CURRENTLY, AROUND 1.5 million households are liable to UK inheritance tax (IHT), which could triple by 2020. In the decade between 1999 and 2009, around two million more estates will have become liable to IHT. The 2006/7 nil-rate band is 285,000 pounds sterling, over which people will have to pay tax at 40 per cent on all worldwide assets.
With house prices having risen at an alarming rate, IHT is no longer just a tax on the landed gentry, but also a tax on the homes of the common people. In fact, Halifax research finds the less affluent households are being hit harder than the wealthy. This research, based on recently released data from HM Revenue & Customs, shows that the total number of estates paying IHT rose by 72 per cent over the five years to 2003/4. The UK government’s own estimates suggest that the number of estates paying this tax will rise by a further 22 per cent by the end of the tax year 2006/7.
This year, IHT is expected to earn the UK government 3.6 billion pounds sterling, an increase of 51 per cent on the 2002/3 tax year, which brought in 2.35 billion pounds sterling. By 2020, the Treasury could be netting 5.5 billion pounds sterling a year, a 244 per cent increase on the 1.6 billion pounds sterling it received in 1996/7. No wonder Chancellor of the Exchequer, Gordon Brown, has been described as a “taxing machine”.
Unless you take action to avoid it, you, or rather your heirs – likely to be your children or grandchildren – will have to pay tax on everything you own at the time of your death, which is over the nilrate threshold, due to rise to 300,000 pounds sterling next year. If the threshold had risen in line with house prices and not inflation, as it has done, the amount at which people could inherit, tax free, would be almost 550,000 pounds sterling.
Don’t be misled into believing that because you have moved to Portugal, or indeed have lived abroad for some years, that this does not affect you. It hardly matters where you are resident; you will have to pay IHT if you are a UK domicile. If you are not a UK domicile, you will still be liable for IHT on all UK assets belonging to your estate.
In the UK, on the death of a spouse, his or her assets pass to the surviving spouse, exempt from IHT. This tax free transfer right does not extend to either common-law partners or non-domiciled spouses. Careful planning is needed to avoid UK IHT and falling victim to foreign succession laws and tax.
To prove that you are not a UK domicile is a complex undertaking and HMRC will usually only let you know whether it considers you are not UK domicile when IHT is due. Usually, HMRC will impose IHT on anyone it deems to be UK domicile.
If you live in Portugal, the first steps to take to becoming a UK non-domicile is to cut all connections with the UK for at least three years and remove your assets from the UK as far as possible. Ideally, this means closing UK bank accounts, investments, selling your property, resigning from directorships and club memberships, and informing your doctor and dentist that you have moved abroad. In a nutshell, you need to have done everything possible to show that you have emigrated permanently and intend to die in your new country of residence.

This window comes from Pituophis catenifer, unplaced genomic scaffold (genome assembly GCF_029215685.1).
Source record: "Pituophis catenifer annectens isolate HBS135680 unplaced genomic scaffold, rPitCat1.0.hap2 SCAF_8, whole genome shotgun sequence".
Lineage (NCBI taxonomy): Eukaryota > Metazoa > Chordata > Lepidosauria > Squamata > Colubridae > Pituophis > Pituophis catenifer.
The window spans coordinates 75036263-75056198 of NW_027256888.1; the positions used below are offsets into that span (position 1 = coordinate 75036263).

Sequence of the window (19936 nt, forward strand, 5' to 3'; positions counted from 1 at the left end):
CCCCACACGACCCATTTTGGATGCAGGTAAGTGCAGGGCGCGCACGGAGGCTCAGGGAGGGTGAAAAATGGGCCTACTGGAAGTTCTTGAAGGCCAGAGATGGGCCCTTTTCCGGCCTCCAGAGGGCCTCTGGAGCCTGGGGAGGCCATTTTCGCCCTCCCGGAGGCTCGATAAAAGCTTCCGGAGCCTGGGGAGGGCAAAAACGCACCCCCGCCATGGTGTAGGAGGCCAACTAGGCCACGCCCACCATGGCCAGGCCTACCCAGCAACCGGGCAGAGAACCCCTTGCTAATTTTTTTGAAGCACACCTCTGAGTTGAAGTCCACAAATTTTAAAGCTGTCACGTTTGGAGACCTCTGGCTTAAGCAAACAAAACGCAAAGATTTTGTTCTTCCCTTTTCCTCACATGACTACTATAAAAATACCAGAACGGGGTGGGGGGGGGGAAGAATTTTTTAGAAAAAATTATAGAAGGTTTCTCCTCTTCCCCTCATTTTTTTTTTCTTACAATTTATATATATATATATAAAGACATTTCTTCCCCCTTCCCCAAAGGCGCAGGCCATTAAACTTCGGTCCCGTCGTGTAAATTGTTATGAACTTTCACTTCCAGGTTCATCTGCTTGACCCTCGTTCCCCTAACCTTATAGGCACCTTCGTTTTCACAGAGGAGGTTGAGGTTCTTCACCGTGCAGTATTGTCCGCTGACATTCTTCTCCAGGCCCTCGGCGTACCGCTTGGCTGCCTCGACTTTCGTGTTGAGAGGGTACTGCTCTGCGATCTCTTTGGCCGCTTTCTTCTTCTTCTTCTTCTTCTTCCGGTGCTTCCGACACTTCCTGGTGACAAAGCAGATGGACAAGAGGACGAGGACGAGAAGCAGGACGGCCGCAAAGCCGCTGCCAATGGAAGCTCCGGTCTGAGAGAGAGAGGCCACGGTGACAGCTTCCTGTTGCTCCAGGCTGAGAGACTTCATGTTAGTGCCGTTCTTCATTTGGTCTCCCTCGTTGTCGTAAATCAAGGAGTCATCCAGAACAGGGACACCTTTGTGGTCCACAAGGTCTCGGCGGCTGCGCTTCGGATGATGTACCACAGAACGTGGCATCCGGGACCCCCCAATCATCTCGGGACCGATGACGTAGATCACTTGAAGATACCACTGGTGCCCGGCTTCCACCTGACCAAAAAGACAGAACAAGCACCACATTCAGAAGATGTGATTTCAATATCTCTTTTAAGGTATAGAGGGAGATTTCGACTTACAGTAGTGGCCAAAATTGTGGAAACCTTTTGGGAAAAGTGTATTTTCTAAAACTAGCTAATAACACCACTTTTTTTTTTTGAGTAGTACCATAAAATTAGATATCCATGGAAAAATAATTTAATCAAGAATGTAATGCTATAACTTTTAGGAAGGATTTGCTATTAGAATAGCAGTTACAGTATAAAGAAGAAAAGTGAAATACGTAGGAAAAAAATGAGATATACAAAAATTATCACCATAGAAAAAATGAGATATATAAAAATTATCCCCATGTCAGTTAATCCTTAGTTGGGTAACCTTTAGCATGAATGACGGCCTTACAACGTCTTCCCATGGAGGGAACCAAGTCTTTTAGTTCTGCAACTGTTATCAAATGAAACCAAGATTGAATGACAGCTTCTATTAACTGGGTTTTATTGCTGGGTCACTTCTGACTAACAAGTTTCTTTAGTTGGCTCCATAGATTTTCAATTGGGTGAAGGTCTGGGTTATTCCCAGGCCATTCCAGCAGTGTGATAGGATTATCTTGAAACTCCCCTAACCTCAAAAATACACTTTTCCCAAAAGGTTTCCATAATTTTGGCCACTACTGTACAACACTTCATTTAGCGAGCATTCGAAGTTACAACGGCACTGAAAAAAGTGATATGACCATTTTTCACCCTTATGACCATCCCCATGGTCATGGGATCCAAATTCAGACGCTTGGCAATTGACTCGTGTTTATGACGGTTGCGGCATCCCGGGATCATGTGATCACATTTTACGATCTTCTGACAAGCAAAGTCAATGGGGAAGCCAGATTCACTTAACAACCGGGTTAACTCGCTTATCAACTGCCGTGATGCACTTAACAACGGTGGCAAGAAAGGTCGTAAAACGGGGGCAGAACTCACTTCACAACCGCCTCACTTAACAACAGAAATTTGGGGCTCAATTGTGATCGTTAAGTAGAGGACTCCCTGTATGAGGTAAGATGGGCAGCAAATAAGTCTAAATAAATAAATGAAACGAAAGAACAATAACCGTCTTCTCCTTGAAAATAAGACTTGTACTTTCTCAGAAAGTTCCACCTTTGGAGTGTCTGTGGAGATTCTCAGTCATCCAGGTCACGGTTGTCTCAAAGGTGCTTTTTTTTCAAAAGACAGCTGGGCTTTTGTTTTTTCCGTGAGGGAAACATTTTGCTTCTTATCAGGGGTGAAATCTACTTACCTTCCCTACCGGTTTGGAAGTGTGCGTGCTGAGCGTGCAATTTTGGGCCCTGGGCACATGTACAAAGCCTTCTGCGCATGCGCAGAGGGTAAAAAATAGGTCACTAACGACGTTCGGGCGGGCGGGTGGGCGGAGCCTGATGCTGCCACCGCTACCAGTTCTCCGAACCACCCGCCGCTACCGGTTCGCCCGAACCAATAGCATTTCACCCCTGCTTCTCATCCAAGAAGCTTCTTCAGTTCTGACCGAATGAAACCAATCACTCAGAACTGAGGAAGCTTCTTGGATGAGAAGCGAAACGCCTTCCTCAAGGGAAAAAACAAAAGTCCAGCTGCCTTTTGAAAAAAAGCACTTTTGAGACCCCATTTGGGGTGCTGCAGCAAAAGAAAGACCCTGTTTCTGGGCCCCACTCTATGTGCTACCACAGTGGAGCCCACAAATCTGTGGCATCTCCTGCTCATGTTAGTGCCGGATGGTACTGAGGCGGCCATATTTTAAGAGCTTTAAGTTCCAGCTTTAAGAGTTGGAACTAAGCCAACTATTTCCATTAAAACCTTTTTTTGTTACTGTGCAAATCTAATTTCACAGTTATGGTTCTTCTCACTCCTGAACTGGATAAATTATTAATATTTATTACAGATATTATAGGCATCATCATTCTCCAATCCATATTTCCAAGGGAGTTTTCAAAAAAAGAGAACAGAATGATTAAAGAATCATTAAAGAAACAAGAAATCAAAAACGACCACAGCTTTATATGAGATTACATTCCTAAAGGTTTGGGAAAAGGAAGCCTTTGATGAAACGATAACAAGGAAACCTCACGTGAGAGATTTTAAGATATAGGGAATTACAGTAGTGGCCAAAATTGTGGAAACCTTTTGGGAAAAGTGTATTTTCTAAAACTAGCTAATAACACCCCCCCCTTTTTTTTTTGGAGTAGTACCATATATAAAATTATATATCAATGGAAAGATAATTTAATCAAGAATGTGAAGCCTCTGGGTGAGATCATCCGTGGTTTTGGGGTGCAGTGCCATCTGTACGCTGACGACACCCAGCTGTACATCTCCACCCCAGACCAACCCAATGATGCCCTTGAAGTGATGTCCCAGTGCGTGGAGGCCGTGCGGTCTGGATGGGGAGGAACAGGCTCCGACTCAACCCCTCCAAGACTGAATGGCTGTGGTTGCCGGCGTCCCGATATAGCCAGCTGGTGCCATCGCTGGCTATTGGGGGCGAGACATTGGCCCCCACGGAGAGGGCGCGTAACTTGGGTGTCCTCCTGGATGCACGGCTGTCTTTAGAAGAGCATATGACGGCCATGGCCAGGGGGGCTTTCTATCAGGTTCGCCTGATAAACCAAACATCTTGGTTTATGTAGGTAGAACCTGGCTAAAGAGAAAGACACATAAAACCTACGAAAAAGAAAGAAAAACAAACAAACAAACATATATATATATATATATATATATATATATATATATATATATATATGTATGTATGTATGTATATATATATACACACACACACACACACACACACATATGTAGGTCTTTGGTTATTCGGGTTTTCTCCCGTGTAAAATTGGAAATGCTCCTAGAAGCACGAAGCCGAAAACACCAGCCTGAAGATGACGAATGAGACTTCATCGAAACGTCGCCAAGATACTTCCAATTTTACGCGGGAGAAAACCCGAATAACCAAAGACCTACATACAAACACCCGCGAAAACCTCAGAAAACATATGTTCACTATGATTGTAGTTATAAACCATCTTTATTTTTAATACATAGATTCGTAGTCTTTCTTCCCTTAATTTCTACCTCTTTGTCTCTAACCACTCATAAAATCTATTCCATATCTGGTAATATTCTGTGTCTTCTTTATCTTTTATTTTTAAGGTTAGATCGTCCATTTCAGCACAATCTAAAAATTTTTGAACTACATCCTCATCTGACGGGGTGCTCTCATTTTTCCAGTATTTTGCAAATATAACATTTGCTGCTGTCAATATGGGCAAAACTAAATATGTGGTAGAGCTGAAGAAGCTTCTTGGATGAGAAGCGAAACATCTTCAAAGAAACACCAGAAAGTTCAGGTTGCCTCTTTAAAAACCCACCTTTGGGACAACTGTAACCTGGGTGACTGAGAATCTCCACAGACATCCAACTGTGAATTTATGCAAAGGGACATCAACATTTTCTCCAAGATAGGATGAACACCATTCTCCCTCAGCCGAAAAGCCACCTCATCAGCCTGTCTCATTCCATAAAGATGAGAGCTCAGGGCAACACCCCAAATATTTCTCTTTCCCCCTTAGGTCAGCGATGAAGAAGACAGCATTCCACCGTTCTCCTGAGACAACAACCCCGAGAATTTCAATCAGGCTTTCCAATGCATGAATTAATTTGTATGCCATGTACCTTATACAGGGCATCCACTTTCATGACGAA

In order to become a domicile of Portugal, you need to be a permanent resident, registered for tax and be able to provide evidence for the reasons why you feel you have shed UK domicile status. Even then, around 80 per cent of British expatriates return home to the UK before they die, instantly making them UK domicile again.
If the Labour Government remains in power, the IHT liability is unlikely to get any better. Indeed, with Gordon Brown now taxing just about anything he can think of, it is likely to get worse. He could exempt main homes entirely, lower or tier the tax rate or abolish it completely; but these are all very unlikely. He might raise the threshold in line with house price rises, but he might instead raise the tax rate – not long ago it was recommended by a government think-tank to increase this tax to 50 per cent – and with this chancellor’s record for collecting tax, it seems likely this will happen.
The above is all the more reason to seek professional advice to mitigate your inheritance tax liabilities or to get rid of it altogether. There are various ways this can be accomplished, for instance, by having a nil-rate clause inserted into your Wills so that, on the first death in a marriage, assets to the value of the current nil-rate band can be passed to other beneficiaries.
Offshore Trusts and other established tax planning devices can also help avoid inheritance taxes, forced heirship laws and mitigate certain other taxes. An offshore discretionary Trust also allows you to change beneficiaries as you wish. Almost any kind of asset can be included in a Trust, which will pass to your beneficiaries, without the complication of probate.
Early planning and expert professional advice is needed to make sure that you don’t leave your children a huge tax bill and the Treasury an unnecessary cash bonus!
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